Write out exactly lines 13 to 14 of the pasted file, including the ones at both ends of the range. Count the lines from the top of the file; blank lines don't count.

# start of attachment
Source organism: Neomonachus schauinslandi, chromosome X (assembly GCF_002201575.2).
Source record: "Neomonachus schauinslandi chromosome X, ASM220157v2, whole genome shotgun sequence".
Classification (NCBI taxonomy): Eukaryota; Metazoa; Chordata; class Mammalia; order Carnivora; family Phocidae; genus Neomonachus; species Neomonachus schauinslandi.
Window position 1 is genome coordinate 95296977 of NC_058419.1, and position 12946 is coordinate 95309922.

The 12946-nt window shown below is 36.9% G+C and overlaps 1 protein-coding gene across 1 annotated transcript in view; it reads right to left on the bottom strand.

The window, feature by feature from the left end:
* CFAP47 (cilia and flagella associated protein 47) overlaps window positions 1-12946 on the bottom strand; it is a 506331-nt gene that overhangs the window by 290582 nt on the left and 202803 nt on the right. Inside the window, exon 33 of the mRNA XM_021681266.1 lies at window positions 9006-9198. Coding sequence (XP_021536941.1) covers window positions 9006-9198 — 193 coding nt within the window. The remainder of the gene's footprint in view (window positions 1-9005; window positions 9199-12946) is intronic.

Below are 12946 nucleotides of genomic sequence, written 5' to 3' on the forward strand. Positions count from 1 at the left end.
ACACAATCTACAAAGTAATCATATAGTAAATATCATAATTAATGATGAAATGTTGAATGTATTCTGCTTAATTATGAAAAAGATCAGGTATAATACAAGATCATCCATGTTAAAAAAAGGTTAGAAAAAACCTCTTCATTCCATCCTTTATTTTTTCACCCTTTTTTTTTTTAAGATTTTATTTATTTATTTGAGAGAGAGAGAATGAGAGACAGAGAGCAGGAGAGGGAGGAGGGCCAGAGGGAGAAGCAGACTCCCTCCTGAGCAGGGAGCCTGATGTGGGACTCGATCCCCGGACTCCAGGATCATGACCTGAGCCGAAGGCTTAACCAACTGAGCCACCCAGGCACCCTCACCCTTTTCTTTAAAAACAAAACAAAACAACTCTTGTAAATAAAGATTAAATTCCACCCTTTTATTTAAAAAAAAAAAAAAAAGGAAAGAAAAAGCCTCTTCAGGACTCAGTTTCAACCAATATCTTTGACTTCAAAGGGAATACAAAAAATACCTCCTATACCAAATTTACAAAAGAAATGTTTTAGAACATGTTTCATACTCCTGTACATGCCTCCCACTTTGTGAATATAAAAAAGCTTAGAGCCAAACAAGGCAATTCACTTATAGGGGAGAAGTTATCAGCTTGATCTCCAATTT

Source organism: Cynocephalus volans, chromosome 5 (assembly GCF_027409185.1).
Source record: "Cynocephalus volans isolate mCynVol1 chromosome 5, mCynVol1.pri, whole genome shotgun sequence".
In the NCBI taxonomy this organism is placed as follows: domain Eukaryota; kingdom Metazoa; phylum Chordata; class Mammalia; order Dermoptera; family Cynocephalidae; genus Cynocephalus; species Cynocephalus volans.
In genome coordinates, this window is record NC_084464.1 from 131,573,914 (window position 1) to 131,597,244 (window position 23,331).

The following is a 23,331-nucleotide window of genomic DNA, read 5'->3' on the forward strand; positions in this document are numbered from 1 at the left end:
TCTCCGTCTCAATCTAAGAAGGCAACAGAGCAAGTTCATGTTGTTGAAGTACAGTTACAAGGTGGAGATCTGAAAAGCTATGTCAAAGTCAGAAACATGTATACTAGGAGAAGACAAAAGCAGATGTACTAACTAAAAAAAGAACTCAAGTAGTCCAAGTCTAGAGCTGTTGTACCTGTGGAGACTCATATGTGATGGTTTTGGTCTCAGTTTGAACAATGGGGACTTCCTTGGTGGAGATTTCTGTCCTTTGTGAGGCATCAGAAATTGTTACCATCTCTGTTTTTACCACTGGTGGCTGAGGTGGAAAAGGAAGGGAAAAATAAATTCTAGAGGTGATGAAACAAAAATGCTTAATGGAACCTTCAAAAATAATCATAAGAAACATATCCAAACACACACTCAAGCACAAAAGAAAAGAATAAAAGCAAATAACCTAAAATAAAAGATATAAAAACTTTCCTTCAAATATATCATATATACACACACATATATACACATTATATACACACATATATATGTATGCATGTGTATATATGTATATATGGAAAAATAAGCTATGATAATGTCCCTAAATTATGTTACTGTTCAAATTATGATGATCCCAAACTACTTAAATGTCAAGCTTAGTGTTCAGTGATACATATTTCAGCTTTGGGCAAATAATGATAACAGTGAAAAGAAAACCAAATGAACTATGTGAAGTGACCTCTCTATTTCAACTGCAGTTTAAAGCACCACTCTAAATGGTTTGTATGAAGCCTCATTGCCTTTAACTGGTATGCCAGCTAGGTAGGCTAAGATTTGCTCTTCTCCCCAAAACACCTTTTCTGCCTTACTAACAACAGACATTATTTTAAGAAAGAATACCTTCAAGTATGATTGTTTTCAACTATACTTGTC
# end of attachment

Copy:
In genome coordinates, this window is record NC_084464.1 from 131,573,914 (window position 1) to 131,597,244 (window position 23,331).

The following is a 23,331-nucleotide window of genomic DNA, read 5'->3' on the forward strand; positions in this document are numbered from 1 at the left end: